As Conan, Valeria and Subotai delve deeper into the maze, the lighting team, prop department and set decorators all help to evoke a genuine mood of perverse secrecy and degenerate evil.  And let me tell ya, folks, nothing sets the mood for a good orgy quicker then a little spot o' cannibalism.  Beyond all the stripped human carcasses and the extremity consommé, the sight of Doom resplendent on his ornate throne with a beautiful princess splayed out at his feet is ten times more metal then anything staged for the more recent Conan film.      

Their rampage through the Orgy Chamber is gleefully Chaotic Neutral.  Once again, the Basil Poledouris score takes the skirmish between Conan, Thorgrim and Rexor from thrilling to spine-tingling.  I love how everything in the fight occurs for a reason: the tumbling soup cauldron weakens the central pillar, a hammer blow causes it to crack, and a second strike brings it tumbling down on top of Rexor and effectively ending the battle.  This is also where Schwarzenegger is at his best: single-minded, larger-then-life and more then a little scary.

When James Earl Jones delivers the line "Infidel Defilers. They shall all drown in lakes of blood" you just know that shit's about to get real.  Like his slithery transmutation moments ago, the snake arrow effect really embodies the script's take on sorcery.  Magic isn't showy or pyrotechnic here, it's just a matter of fact.  Peter Jackson would take a similar approach in Fellowship of the Ring years later when Gandalf uses his powers to scare a paranoid Bilbo straight.    

Not long after we get a fantastic restored sequence in which Conan ponders, Ahab-style, a lifetime driven by hate and revenge.  Again, Schwarzenegger's critics really need to study this soliloquy as well as his "Hail Mary" prayer to Crom.  I'm convinced that, with the right director, Arnold is capable of a surprising amount of depth.  Or, at the very least, enough depth to successfully portray a rampaging barbarian.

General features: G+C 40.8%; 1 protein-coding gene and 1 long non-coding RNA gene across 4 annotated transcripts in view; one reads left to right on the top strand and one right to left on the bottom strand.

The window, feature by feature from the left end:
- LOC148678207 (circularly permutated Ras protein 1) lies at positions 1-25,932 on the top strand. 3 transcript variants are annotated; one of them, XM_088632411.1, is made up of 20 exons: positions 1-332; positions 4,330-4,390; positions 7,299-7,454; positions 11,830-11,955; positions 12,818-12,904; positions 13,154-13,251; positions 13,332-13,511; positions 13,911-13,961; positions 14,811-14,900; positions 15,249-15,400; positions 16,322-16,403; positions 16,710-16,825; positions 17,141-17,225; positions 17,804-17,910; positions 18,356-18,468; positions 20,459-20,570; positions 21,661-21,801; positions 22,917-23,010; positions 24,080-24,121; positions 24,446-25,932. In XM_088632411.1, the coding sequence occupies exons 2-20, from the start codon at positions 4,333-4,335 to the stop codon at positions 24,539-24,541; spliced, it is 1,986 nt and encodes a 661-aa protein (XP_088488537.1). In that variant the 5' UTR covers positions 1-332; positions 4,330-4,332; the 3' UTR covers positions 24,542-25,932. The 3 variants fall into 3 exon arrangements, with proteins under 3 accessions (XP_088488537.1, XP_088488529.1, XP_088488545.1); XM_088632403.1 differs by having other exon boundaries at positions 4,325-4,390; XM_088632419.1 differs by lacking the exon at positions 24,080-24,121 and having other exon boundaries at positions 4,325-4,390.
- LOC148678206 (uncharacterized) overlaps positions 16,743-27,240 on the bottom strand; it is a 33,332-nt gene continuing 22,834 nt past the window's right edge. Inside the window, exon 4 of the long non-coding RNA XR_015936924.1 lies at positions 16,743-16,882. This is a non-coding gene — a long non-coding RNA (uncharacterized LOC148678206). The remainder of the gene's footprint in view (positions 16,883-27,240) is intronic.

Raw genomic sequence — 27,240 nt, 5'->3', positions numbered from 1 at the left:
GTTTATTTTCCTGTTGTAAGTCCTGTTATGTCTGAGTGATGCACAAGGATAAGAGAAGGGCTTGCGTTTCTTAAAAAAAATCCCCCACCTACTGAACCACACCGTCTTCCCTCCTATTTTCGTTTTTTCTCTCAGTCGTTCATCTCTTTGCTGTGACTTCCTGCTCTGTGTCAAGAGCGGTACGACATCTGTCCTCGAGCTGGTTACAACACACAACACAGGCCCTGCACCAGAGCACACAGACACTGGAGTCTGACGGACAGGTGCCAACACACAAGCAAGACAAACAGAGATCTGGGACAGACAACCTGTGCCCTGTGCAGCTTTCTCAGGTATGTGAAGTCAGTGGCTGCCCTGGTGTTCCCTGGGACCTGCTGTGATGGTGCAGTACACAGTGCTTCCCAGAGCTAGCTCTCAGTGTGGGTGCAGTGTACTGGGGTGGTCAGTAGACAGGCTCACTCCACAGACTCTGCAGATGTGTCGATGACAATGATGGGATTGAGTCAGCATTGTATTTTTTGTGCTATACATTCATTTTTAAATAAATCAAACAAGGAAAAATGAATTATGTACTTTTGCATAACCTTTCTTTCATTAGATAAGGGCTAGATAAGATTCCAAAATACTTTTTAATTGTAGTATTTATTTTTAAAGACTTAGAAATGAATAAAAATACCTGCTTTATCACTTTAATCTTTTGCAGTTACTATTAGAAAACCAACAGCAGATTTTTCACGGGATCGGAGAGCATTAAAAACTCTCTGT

We then see another fantastic montage in which Conan, Subotai and the Wizard prepare for the final confrontation.  It doesn't disappoint.  Clearly, Milius and his stunt coordinator Terry Leonard mapped out this fracas in military-level detail.  How can you not love a sequence in which someone is horribly impaled by the equivalent of a Rube Goldberg machine?  In direct opposition to the gimmicky denouement of the 2011 film, the narrative told during this action sequence is just as compelling as anything scripted.

After the dust settles, we get another logically-restored scene which finally explains how Conan managed to waltz right back into Doom's Mountain of Power.  Even at the very end, Doom almost charms Conan with the power of ACTING but then he goes and drops that same old tired "I AM YOUR FATHER" crap that he was peddling two short years earlier.  As a result, Conan snaps out of it  and treats Doom to a complementary single-blade Gillette close shave demo.  With the head of the serpent crushed and the body dead, Doom's children cast their candles into the reflecting pool and drift away under a cloud of forlorn resignation.  Kinda makes you wish that someone had perforated Jim Jones in similar fashion before he had a chance to buy that skid of Kool-Aid.

Notwithstanding Conan's Groo-like ability to burn down a stone temple with a single well-placed fire pot, the final reel of the film is very bittersweet to me.  Although Oliver Stone wanted Arnold to come back and play Conan in a new movie once every few years like James Bond (and John Milius certainly had a trilogy in mind at the very least), the last few shots of King Conan wearing the jeweled crown Aquilonia upon a troubled brow makes me alternately sad and angry.  Without the winning combination of Stone, Milius, Cobb, Poledouris and Schwarzenegger everything that followed ended up defiling the spirit of this original classic.

But, alas, that is a tale for another time...          

    Tilt: up.